• Cut cord into 10 and 5 foot lengths, burn ends after cutting to prevent fraying, and tie overhand loops at one end of each cord.


  • Buy armless quad chairs because they fold small and are easy to carry.

  • Buy 4-foot folding tables for food preparation and dining. Larger tables are hard to pack.

  • Buy small roll top table and pack it near cooler to be used as quick food prep table and general utility table.

  • Pack hammocks for relaxing and napping during the day.


  • Invest in a thick, insulated, durable & comfortable mattress. It is the most important piece of bedding you can buy.

  • Spread a large synthetic indoor/outdoor carpet on tent floor to insulate from the cold ground and provide extra comfort.

  • Pack king-sized wool or synthetic blankets or quilts. Sleeping bags are rarely needed by most families.

  • Buy rectangular sleeping bags rather than mummy sleeping bags because rectangular bags can be opened to make quilts or zipped together to make a double-wide sleeping bag.

  • Buy synthetic filled bedding rather than down-filled because synthetic bedding will keep you warm when wet and will dry faster.

First-Aid Kit

  • Assemble two – one for car and one for tent. Include adhesive bandages of varying sizes, Neosporin, Benadryl, Aloe burn ointment, aspirin, ibuprofen or acetaminophen, itch eraser, poison ivy cream, elastic bandage, rubber gloves, & large gauze pads

Stove and Fuel

  • Pack a propane or butane stove and fuel. Campfire cooked meals are great but don’t rely on finding firewood.

  • Don’t move firewood more than 30 miles.

  • Be alert to poor quality firewood sold in some campgrounds, look for outside vendors.

  • Pack fire starter kit.


  • Pack extra head lights and batteries.

  • Use high-power rechargeable dome lights for the tent and kitchen area.

  • Avoid electric lights that could pose a shock hazard in wet weather.

Kitchen Equipment

  • Acquire 3 enamelware or stainless steel pots with small or folding handles that nest together.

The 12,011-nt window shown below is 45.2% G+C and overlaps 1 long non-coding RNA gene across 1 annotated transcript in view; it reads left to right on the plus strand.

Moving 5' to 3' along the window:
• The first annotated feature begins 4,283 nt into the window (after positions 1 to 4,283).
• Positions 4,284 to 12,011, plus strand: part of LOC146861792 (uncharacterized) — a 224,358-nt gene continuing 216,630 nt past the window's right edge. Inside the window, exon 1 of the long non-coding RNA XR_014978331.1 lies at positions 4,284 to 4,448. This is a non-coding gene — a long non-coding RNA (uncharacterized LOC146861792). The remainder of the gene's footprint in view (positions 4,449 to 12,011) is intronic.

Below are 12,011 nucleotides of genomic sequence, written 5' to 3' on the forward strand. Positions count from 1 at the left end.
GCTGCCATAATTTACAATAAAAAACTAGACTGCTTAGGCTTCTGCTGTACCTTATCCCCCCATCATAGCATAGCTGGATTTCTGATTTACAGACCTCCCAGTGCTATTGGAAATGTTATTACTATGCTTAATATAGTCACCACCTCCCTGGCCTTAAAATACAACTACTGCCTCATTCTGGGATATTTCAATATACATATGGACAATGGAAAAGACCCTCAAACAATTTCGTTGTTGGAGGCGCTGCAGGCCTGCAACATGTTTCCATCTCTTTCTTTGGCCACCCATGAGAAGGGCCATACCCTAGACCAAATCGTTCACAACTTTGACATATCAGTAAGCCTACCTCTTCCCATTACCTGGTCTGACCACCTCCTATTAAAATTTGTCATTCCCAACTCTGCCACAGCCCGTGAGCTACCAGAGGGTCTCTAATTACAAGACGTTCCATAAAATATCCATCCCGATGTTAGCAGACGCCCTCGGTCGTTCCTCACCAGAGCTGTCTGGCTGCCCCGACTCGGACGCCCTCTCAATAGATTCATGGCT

• Consider Billy pots with bailed handles.

  • Avoid aluminum and thin lightweight backpacker cook sets that can quickly scorch food.

  • Nest several tin cans of varying sizes inside pots to be used as mixing and temporary storage bowls.

  • Consider cast iron fry pan and learn how to maintain it.

  • Use 9-inch pie pans instead of plates and bowls.

  • Use Opinel #8 & #10 folding knives as kitchen knives.


  • Plan one-pot meals (soup, stew, goulash, red beans & rice).

  • Pack perishables in 50-quart cooler without handle or wheels.

  • Repackage foods in plastic containers. Glass containers can break in cooler and cut you.

  • Plan to buy ice, food, and supplies almost every day and eat a few meals in restaurants.


  • If you eat supper in the campsite, try to finish before sundown.

  • Spray cooking grates with Pam to prevent sticking and facilitate clean up.

  • Make S'Mores with kids.

  • Bathe every night to wash away dirt, sweat, and food smells.

  • Leave dirty clothes with food smells in the car.

  • Check children's pockets for food and candy before they enter the tent.

  • Leave campsite nicer than you found it. Pick up cigarette butts and other trash, remove tent stakes left by previous campers, and remove nails left in trees.

  • Open tents and tarps to dry after every trip. Hang them in garage or spread them out for 3 days before repackin